Award-winning dissertation on CRISPR-based diagnostics

HIRI scientist Chunlei Jiao receives Helmholtz Doctoral Prize

In his doctoral thesis at the Helmholtz Institute for RNA-based Infection Research (HIRI), Chunlei Jiao has paved the way for the development of the CRISPR-based RNA detection and recording platforms known as LEOPARD and TIGER. LEOPARD is a CRISPR-based method that is highly multiplexable, with the potential to detect a variety of disease-related biomarkers in just one test. On the other hand, TIGER enables the recording of transient cellular events at the single-cell level. The Helmholtz Association honors this outstanding achievement with the Doctoral Prize in the research field Health. The HIRI is a site of the Helmholtz Centre for Infection Research (HZI) in Braunschweig in cooperation with the Julius-Maximilians-Universität (JMU) Würzburg.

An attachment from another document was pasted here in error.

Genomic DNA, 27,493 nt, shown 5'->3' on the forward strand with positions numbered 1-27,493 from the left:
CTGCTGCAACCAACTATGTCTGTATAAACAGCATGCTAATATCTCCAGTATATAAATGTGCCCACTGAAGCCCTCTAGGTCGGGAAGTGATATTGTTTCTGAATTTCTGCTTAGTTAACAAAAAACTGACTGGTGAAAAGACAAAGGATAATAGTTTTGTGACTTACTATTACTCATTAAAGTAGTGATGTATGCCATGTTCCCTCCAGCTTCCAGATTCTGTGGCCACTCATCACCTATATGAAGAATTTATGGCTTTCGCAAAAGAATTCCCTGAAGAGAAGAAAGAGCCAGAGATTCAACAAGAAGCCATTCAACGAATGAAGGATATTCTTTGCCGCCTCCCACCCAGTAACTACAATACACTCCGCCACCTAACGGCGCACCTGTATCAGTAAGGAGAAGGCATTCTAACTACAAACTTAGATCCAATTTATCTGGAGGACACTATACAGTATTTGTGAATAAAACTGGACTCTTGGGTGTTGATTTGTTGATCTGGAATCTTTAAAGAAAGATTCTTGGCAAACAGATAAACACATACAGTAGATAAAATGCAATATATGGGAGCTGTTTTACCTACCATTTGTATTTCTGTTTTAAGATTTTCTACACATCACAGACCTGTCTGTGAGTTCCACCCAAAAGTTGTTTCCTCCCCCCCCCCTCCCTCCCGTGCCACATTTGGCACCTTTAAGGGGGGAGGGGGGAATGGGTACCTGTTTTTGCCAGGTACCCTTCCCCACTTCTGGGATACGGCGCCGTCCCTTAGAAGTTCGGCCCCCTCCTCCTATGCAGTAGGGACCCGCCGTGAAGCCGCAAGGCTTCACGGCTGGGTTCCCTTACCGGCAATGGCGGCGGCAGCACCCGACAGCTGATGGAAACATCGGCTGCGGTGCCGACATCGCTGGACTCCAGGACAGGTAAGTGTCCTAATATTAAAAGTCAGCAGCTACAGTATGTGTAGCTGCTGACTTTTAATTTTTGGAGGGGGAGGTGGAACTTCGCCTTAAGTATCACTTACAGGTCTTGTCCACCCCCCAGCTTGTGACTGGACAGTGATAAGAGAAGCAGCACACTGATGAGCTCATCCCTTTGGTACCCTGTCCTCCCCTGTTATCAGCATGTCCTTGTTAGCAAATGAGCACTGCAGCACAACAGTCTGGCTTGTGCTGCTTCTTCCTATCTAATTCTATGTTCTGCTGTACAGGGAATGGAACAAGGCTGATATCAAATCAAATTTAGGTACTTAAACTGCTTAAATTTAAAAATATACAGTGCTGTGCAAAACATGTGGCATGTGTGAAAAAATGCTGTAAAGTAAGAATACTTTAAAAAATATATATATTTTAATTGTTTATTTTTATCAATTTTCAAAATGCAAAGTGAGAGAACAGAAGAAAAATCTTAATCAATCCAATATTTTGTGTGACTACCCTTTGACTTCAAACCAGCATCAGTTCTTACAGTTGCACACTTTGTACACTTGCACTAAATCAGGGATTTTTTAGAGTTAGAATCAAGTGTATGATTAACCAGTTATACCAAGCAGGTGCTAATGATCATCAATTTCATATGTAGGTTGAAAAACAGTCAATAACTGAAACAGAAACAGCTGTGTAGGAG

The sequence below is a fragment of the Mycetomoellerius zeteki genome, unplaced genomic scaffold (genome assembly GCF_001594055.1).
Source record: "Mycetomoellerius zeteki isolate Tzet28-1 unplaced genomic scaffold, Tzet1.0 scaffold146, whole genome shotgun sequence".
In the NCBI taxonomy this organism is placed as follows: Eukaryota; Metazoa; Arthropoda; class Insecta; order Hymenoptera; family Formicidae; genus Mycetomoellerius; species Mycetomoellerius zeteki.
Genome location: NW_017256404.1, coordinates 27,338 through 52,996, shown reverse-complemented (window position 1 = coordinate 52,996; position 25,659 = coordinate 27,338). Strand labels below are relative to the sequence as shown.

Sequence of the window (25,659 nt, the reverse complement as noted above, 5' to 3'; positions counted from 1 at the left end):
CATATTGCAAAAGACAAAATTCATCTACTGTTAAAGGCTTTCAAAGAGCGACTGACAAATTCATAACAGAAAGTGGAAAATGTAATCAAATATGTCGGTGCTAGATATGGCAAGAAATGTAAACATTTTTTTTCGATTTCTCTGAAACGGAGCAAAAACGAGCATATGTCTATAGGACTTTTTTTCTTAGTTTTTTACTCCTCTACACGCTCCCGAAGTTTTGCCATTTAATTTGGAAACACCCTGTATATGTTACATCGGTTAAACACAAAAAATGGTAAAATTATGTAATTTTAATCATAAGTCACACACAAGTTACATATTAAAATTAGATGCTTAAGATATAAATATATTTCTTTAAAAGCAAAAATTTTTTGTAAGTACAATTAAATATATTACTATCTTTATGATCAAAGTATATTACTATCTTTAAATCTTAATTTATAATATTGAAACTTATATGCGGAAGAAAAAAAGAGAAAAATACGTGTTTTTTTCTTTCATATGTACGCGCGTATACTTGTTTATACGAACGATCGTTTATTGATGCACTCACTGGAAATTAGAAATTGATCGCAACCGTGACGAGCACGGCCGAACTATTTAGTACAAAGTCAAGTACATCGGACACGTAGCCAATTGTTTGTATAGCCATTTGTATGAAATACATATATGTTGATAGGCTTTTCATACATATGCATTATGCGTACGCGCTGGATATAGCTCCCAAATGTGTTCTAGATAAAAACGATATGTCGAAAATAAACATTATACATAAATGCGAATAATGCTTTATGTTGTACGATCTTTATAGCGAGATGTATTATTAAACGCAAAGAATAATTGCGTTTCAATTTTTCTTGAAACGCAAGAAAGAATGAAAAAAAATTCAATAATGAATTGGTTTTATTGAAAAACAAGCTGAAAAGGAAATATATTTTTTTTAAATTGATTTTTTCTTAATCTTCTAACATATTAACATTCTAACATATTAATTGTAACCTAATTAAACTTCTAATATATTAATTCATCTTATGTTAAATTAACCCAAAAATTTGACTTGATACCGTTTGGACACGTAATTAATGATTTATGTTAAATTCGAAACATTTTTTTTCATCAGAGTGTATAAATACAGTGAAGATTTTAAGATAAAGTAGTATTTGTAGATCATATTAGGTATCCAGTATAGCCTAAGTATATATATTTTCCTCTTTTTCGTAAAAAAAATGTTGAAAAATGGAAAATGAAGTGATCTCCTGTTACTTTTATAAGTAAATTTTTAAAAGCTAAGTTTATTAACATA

Group Pictureleft to right: Jannes Münchmeyer, Peera Simakachorn, Hannes Radinger, Chiara Falcomata, Flavio Baleeiro, Mariel Dirscherl, Lucas Pereira, Otmar D. Wiestler, Richard Gebauer, Chunlei Jiao, Nick Karcher. © David Marschalsky Every year, the Helmholtz Association honors the best and most original doctoral theses in each of its six research fields. Since 2022, the Helmholtz Association has been awarding the Doctoral Prize in two different categories in order to recognize doctoral theses with and without an explicit application: Track A for knowledge-driven research and Track B for application-oriented research. In total, 12 prizes can be granted.

Chunlei Jiao is the first PhD student at HZI or one of its sites to be recognized with the Helmholtz Doctoral Prize. As the winner in Track B, he is awarded prize money of 5,000 euros. In addition, he will receive funding for a Helmholtz Field Study Fellowship of up to three months. The Field Study Fellowship finances the market exploration phase to better understand customer needs and is accompanied by field study mentoring.

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